How to sweep properly

Alex Beehler Contributor
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The debris from recent storms and residue from nature’s seasonal budding cycles bring forth the opportunity to sweep clear (as compared to power blow) walkways and driveways of dead twigs, decaying berries, and dry leaves. By one’s own hand, every surface is purged as all dirt is vanquished even in the most angular nooks and crannies. A new freshness is revealed, if only until the next strong wind showers more debris upon the recently-swept grounds.

Likewise, with the upcoming elections, many of the electorate seems metaphorically intent on sweeping away the existing class of representatives. For frustrated voters who believe their elected officials are, at best, ineffective, and, at worst, constitutionally tone-deaf, political sweeping will be satisfyingly therapeutic in the short term, resulting in a clean slate for a while. Yet, the challenge for voters is how to keep the newly-elected body politic fresh even in the subsequent face of contretemps and the daily wear and tear of the political process. Sweeping for the sake of sweeping has little lasting benefit — whether on lawns or in politics.

Sharon Pratt Dixon Kelly, who served as mayor of Washington, D.C. from 1991 to 1995, is a telling local example of the difficulties of achieving and maintaining successful political sweeping. Her predecessor, Marion Barry, mayor for the twelve previous years, faced mounting political troubles during his third term. The nation’s capital was in well-publicized decline, with rising hard drug use and distribution, escalating violence, mismanaged finances, bloated government bureaucracies, deteriorating schools, and a shrinking population. Barry himself was caught on videotape using crack cocaine, for which he was subsequently arrested, convicted, and jailed. He then withdrew from the 1990 mayoral race in mid-campaign.

D.C. voters were clearly ready for a clean sweep when Kelly, who had never previously run for elected office, announced her candidacy. Kelly boldly promised to cut Washington’s murder rate, which was the highest in the nation, and shrink the city’s budget by eliminating 2,000 municipal jobs. To symbolize her commitment to clean up D.C. government, Kelly wore a lapel pin shaped like a shovel.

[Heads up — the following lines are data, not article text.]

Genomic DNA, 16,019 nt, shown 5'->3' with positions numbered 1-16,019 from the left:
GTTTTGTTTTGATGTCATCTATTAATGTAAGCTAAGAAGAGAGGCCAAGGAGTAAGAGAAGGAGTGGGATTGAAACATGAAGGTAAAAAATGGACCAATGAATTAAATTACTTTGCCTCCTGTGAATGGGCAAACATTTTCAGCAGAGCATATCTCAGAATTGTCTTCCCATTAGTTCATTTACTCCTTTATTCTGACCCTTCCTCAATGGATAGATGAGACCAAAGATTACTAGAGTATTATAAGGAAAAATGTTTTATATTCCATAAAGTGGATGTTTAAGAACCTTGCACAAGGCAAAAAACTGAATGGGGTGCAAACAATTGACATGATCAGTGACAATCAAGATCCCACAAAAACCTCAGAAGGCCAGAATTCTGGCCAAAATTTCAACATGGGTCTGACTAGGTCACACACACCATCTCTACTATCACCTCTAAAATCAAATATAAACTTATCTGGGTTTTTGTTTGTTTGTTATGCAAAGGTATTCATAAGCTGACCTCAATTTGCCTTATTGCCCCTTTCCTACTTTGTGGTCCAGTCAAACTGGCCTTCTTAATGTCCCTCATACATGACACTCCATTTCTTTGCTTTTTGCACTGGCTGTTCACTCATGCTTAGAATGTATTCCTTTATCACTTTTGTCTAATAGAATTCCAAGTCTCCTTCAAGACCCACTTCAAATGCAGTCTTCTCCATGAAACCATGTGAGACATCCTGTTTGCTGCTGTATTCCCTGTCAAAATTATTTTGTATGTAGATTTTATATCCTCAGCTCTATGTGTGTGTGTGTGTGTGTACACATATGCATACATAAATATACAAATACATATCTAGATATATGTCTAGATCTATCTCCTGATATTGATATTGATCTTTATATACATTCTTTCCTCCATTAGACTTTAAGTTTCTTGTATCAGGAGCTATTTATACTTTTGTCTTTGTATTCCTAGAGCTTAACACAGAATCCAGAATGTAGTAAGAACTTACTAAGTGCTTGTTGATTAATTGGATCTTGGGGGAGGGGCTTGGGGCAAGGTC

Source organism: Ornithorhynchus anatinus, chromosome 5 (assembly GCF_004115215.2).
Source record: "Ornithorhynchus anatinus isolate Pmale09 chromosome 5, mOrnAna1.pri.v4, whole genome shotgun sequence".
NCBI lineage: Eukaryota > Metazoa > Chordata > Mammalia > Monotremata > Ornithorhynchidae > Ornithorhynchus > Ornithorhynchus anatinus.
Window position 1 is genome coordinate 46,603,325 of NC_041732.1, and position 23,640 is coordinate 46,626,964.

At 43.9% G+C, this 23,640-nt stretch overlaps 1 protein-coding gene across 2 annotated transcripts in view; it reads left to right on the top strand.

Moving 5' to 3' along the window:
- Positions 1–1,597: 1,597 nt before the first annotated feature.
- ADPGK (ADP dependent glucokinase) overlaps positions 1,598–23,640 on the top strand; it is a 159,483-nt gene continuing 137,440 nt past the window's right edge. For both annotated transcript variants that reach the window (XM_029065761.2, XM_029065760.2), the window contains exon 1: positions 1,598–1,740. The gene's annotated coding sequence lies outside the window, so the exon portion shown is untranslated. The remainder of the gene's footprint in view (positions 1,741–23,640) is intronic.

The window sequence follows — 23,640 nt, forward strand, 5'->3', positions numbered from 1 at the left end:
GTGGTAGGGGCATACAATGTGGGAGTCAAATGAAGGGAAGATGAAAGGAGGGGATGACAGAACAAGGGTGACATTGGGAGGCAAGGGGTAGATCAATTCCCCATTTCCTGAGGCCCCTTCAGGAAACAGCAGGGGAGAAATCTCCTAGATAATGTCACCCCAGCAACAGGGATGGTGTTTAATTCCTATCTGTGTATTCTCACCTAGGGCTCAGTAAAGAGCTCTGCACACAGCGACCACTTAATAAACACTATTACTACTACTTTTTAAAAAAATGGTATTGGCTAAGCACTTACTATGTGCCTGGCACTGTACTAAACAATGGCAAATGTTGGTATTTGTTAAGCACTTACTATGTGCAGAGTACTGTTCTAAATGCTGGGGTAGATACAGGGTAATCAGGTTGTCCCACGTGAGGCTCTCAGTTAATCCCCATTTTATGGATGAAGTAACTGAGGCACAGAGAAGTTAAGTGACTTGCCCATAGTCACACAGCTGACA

With Barry out of the race, Kelly won the primary and general contests by convincing margins. At her election night celebration, she wielded an actual broom, which she ceremonially swept for the cameras. Hope and great expectations were in the air.

Four years later, Kelly’s career as mayor was ended by none other than Marion Barry. While Mayor Kelly could not deliver on her campaign promises and increasingly publicly feuded with the D.C. City Council, Barry, seen in some circles as a victim of heavy-handed federal law enforcement, served his time and began his political rejuvenation by winning a D.C. Council seat in the 1992 election. In the 1994 mayoral primary, Barry edged out John Ray for the Democratic nomination.  Later that year, he won his fourth term as mayor. Kelly finished a distant third in the primary, with 14 percent of the vote, an all-time low for an incumbent. There were no brooms or shovels in sight on primary night.

As the Kelly-Barry mayoralty contests demonstrate, the voting populace is as fickle as the candidates’ execution of campaign promises. The sweeping change called for in the 1990 election was nowhere to be found by 1994.

To avoid similar scenarios this November and in two years hence, voters should be well-advised to focus on the track record and policy positions of incumbents and their challengers in a few matters where government has undisputed responsibility. One area, obviously, is budget management. Another, less pronounced but equally important, is the proper guarantee of the right to vote for those hundreds of thousands of men and women on active duty defending our country overseas.

The men and women who put themselves in harm’s way defending our nation should have unquestioned assurance that their voice will count in elections. Regrettably, many military personnel are disenfranchised because of antiquated mailing logistics. Though there are recently-enacted federal laws requiring states to guarantee timely distribution of ballots to overseas military personnel, individual states have been uneven in compliance and the federal government uneven in enforcement. In this Internet Age, there must be a simple, secure way to expedite the voting process for all overseas military personnel. The public should use its political brooms to sweep in those office-seekers who do care about this vital constitutional right being properly executed, and sweep out those who do not.

Alex Beehler is the Assistant Deputy Undersecretary of Defense (Environment, Safety & Occupational Health) at the United States Department of Defense.